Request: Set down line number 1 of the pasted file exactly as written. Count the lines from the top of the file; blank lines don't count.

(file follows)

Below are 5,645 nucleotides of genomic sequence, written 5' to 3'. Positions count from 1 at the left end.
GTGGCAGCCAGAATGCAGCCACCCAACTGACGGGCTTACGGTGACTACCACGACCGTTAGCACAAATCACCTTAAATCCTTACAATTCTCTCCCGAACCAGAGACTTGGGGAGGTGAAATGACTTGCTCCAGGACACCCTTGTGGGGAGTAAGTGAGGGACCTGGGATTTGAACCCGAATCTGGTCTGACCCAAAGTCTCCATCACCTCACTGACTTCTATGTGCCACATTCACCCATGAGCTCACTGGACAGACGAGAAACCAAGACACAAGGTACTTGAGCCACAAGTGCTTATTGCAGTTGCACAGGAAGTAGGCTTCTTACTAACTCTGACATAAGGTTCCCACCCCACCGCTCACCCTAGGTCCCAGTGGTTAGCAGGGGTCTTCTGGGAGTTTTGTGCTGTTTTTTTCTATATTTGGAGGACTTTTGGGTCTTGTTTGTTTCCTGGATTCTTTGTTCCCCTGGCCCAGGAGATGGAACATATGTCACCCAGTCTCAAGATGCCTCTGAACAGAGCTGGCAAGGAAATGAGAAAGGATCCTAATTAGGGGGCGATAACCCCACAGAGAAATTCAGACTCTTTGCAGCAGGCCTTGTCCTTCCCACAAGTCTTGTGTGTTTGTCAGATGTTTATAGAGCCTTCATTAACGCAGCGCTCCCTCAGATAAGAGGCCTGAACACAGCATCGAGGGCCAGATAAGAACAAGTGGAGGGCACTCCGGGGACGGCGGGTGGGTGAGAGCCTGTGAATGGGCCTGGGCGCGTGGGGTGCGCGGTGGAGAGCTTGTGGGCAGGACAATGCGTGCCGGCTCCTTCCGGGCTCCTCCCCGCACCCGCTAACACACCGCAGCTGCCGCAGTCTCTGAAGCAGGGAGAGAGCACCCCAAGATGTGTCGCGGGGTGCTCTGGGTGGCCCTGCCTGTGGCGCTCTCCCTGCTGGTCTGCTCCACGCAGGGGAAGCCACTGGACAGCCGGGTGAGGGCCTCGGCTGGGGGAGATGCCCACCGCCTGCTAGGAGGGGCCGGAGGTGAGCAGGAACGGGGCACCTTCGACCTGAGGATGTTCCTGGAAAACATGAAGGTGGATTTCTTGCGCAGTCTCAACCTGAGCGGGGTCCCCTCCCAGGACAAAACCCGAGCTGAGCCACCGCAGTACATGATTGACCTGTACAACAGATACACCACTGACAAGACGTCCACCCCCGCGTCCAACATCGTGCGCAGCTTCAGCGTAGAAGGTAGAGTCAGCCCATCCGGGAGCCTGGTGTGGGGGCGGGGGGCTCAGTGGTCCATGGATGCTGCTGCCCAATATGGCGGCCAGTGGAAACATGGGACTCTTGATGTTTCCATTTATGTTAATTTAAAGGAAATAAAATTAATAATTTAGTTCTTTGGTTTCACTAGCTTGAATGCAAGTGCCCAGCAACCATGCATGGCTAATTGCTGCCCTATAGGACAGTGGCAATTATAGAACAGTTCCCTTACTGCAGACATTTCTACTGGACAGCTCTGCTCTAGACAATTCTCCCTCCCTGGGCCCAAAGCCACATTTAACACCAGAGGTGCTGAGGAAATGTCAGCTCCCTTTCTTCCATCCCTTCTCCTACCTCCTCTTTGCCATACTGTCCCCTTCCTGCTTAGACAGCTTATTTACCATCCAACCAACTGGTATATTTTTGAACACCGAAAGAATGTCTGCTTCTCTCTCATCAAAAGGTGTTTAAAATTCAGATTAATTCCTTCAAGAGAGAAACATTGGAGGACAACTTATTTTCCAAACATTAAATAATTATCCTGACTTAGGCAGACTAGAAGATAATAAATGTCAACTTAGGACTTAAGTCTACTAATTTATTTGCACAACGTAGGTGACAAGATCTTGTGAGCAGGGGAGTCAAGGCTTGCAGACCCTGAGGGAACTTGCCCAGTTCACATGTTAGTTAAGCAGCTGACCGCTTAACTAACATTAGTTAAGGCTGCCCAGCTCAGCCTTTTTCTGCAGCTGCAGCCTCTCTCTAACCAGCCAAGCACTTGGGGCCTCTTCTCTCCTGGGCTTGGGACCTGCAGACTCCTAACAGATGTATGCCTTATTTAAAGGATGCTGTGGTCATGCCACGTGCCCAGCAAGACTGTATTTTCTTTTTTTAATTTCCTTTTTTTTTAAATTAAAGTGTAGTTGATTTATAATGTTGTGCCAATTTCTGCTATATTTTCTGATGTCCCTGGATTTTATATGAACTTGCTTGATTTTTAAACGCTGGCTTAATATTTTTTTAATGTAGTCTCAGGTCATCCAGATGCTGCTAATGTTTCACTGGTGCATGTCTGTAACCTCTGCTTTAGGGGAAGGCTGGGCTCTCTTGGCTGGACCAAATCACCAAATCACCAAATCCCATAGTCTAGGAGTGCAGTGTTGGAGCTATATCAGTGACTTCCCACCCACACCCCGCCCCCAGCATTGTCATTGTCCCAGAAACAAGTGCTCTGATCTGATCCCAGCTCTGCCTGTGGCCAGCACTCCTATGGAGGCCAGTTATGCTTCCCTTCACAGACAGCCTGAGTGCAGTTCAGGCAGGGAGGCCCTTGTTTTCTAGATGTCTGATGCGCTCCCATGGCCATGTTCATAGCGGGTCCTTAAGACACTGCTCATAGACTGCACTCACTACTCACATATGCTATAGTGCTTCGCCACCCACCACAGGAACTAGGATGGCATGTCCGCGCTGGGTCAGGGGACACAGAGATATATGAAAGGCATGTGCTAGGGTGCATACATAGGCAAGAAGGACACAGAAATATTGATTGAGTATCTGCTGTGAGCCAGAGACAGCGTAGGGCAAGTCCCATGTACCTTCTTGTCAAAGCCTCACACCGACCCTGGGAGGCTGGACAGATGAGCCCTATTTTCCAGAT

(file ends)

Below are 5,645 nucleotides of genomic sequence, written 5' to 3'. Positions count from 1 at the left end.